Why a Low-Fat Diet is Dangerous
The human body was designed to love fatty foods in part because of the needs of the brain. We should choose the “good” kinds of fats, skipping the dangerous ones and adding plenty of brain-healthy ones.
The brain is made mostly of fat, which not only forms the membranes around cells that regulate what gets in and out of them but also insulates the bundles of nerve fibers that act as high-speed communication cables in the brain. It shouldn’t be too shocking, then, to learn that fat is the single most important nutrient for protecting and preserving brain function. Eating a low-fat or, worse, a no-fat diet is actually the worst thing you can do for your brain. What the brain craves most are the omega-3 fats. They turn on the genes that determine how the brain develops, repair and preserve brain cells, enable the cells to deliver signals efficiently, and may even facilitate the growth of new cells. Studies show that without enough omega-3s, the brain can’t function properly. Over time, lack of omega-3s may even contribute to the development of Alzheimer’s disease. Unfortunately, most people don’t eat nearly enough of these good fats.
Types of Omega 3s
Omega-3s come in three varieties: DHA (docosahexaenoic acid), EPA (eicosapentaenoic acid), and ALA (alpha-linolenic acid). Brain cells need all three kinds to maintain their structure and avoid premature aging, though the body has a much easier time using DHA and EPA than ALA.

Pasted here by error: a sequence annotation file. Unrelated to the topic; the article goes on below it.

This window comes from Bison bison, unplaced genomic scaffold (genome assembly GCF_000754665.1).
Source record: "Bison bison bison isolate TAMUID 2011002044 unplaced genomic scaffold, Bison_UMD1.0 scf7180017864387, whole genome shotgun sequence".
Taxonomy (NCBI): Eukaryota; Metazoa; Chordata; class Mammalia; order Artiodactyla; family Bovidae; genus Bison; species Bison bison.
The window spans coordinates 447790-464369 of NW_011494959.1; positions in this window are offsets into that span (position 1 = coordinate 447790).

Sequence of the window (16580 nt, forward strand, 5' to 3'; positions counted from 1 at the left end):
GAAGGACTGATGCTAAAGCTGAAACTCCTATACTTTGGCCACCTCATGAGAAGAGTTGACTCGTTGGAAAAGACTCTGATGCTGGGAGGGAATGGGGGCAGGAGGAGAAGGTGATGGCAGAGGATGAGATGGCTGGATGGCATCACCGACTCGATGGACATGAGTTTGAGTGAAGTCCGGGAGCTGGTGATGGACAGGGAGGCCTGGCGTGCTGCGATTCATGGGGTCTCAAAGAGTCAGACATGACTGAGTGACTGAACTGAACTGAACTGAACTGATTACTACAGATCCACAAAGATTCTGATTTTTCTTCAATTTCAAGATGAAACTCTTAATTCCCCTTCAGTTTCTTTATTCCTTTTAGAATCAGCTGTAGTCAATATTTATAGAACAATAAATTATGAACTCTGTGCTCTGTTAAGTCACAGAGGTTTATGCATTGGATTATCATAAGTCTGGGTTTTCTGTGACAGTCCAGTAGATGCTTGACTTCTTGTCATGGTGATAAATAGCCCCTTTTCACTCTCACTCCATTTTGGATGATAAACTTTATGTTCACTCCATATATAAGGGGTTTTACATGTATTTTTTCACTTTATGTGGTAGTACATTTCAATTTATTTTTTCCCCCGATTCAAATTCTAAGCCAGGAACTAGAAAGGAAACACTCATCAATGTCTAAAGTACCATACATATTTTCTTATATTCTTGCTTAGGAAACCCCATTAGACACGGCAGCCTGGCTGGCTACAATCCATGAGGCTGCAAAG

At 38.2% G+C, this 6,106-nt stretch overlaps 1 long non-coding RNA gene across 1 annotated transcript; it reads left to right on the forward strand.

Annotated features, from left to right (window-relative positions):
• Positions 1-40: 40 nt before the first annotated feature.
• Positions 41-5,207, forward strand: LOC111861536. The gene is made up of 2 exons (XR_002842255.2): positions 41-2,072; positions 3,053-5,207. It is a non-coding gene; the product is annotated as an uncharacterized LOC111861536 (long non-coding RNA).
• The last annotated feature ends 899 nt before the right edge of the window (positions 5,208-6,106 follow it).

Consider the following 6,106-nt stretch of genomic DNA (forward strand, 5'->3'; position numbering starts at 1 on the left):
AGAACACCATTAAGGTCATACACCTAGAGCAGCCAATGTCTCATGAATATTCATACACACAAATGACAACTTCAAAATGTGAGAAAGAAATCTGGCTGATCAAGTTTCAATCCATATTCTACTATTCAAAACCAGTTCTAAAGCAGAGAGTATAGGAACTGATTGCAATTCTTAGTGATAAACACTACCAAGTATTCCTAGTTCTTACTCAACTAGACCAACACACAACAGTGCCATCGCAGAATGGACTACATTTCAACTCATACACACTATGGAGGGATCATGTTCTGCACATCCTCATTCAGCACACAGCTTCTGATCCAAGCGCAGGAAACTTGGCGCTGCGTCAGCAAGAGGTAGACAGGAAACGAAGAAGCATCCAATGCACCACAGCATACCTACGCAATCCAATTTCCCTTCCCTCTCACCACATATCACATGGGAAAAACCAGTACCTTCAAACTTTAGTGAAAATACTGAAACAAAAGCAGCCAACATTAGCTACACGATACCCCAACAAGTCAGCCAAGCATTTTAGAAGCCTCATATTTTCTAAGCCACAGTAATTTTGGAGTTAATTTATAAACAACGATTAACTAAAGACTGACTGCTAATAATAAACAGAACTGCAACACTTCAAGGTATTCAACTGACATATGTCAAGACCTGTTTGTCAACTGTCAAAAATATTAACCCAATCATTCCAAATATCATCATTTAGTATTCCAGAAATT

ALA: Research suggests that ALA helps to protect brain cells and is involved in neuron-to-neuron communication.
EPA: Seems to act as an antioxidant and may help prevent brain cell damage during aging. But DHA is the brain superstar.
DHA: This fat concentrated in the frontal lobe of the brain and is critical for clear thinking, organization, alertness, learning, and reasoning. Low levels have been linked to memory and learning problems and even Alzheimer’s disease. When scientists added DHA to the diets of mice bred to develop Alzheimer’s disease, the mice had less of the brain plaques associated with the disease than mice who didn’t get the DHA.
Omega-3s also help prevent blood clots, which reduces the risk of heart disease and stroke, two conditions that affect brain health. When you consider that omega-3s could cut your risk of developing Alzheimer’s disease by more than half, it may be worth adding some of these foods to your weekly shopping list
Eat fish twice a week
You don’t need to spend a lot of time, money, or effort to get there; even canned tuna and canned salmon count. (Choose canned light tuna rather than albacore; it comes from a short-lived fish that accumulates fewer toxins than long-lived albacore.) Fish is a perfect weeknight meal because it’s ready in as little as 10 minutes. When possible, buy wild fish when it’s available or, if you choose farmed, opt for organic farm-raised fish if you can afford it; it may contain fewer contaminants like mercury. Incidentally, canned salmon is made from wild fish-a bonus!